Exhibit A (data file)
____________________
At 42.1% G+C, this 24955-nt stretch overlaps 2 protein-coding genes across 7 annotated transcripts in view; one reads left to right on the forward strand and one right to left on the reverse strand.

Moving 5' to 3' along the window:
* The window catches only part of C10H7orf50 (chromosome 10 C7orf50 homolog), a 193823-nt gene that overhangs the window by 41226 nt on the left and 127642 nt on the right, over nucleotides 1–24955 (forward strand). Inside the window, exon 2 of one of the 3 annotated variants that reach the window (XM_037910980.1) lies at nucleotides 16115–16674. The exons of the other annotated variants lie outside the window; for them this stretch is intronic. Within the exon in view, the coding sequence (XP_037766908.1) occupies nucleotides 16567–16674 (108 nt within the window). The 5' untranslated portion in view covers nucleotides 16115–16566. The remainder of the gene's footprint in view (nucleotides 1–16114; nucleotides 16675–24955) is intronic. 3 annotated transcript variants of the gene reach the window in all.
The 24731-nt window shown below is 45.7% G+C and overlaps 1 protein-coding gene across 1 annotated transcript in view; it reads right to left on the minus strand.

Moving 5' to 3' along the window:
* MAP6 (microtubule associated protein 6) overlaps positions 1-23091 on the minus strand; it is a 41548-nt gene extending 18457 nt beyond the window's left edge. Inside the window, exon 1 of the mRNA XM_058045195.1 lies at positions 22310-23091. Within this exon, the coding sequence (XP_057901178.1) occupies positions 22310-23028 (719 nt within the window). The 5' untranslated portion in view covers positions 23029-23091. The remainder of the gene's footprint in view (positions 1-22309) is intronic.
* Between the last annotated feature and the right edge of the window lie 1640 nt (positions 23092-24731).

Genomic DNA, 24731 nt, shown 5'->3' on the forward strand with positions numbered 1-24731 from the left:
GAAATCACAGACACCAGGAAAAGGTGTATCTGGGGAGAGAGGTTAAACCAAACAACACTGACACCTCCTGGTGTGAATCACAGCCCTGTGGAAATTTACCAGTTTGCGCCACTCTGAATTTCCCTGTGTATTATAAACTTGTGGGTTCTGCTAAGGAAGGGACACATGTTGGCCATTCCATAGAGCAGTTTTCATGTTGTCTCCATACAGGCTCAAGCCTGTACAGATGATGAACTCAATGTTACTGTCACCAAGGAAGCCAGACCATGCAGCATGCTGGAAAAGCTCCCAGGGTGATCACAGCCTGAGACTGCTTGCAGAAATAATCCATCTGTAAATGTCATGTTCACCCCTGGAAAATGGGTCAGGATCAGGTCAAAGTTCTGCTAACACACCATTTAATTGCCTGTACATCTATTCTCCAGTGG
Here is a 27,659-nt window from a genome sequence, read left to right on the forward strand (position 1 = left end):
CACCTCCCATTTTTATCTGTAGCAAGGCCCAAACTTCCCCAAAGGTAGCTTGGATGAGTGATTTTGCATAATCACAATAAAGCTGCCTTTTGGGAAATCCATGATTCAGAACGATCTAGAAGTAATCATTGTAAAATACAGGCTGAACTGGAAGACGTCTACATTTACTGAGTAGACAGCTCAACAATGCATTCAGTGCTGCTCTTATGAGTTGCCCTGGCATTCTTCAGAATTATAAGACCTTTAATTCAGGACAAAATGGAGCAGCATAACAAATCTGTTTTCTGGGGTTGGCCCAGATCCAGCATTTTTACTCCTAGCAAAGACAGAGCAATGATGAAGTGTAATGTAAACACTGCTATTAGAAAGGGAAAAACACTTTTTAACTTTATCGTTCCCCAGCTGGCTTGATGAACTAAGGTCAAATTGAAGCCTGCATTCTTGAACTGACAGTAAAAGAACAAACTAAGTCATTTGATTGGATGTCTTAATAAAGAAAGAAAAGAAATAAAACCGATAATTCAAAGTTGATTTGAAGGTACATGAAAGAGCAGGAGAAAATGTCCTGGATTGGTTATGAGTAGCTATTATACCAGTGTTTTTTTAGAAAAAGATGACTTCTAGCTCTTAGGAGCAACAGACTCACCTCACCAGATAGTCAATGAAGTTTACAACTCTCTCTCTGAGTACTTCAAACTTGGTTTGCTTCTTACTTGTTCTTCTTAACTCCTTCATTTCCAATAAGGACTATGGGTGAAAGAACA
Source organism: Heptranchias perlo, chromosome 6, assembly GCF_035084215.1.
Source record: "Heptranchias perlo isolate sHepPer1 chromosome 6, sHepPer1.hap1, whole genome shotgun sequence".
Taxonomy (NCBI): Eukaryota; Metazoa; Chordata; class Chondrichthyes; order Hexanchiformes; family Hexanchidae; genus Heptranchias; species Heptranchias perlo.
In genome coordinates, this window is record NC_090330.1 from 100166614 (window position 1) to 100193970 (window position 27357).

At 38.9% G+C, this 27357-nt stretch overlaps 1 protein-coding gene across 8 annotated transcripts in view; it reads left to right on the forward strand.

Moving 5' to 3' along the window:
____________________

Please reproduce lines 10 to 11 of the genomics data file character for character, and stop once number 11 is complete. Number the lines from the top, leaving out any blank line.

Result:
Here is a 27,659-nt window from a genome sequence, read left to right on the forward strand (position 1 = left end):
CACCTCCCATTTTTATCTGTAGCAAGGCCCAAACTTCCCCAAAGGTAGCTTGGATGAGTGATTTTGCATAATCACAATAAAGCTGCCTTTTGGGAAATCCATGATTCAGAACGATCTAGAAGTAATCATTGTAAAATACAGGCTGAACTGGAAGACGTCTACATTTACTGAGTAGACAGCTCAACAATGCATTCAGTGCTGCTCTTATGAGTTGCCCTGGCATTCTTCAGAATTATAAGACCTTTAATTCAGGACAAAATGGAGCAGCATAACAAATCTGTTTTCTGGGGTTGGCCCAGATCCAGCATTTTTACTCCTAGCAAAGACAGAGCAATGATGAAGTGTAATGTAAACACTGCTATTAGAAAGGGAAAAACACTTTTTAACTTTATCGTTCCCCAGCTGGCTTGATGAACTAAGGTCAAATTGAAGCCTGCATTCTTGAACTGACAGTAAAAGAACAAACTAAGTCATTTGATTGGATGTCTTAATAAAGAAAGAAAAGAAATAAAACCGATAATTCAAAGTTGATTTGAAGGTACATGAAAGAGCAGGAGAAAATGTCCTGGATTGGTTATGAGTAGCTATTATACCAGTGTTTTTTTAGAAAAAGATGACTTCTAGCTCTTAGGAGCAACAGACTCACCTCACCAGATAGTCAATGAAGTTTACAACTCTCTCTCTGAGTACTTCAAACTTGGTTTGCTTCTTACTTGTTCTTCTTAACTCCTTCATTTCCAATAAGGACTATGGGTGAAAGAACA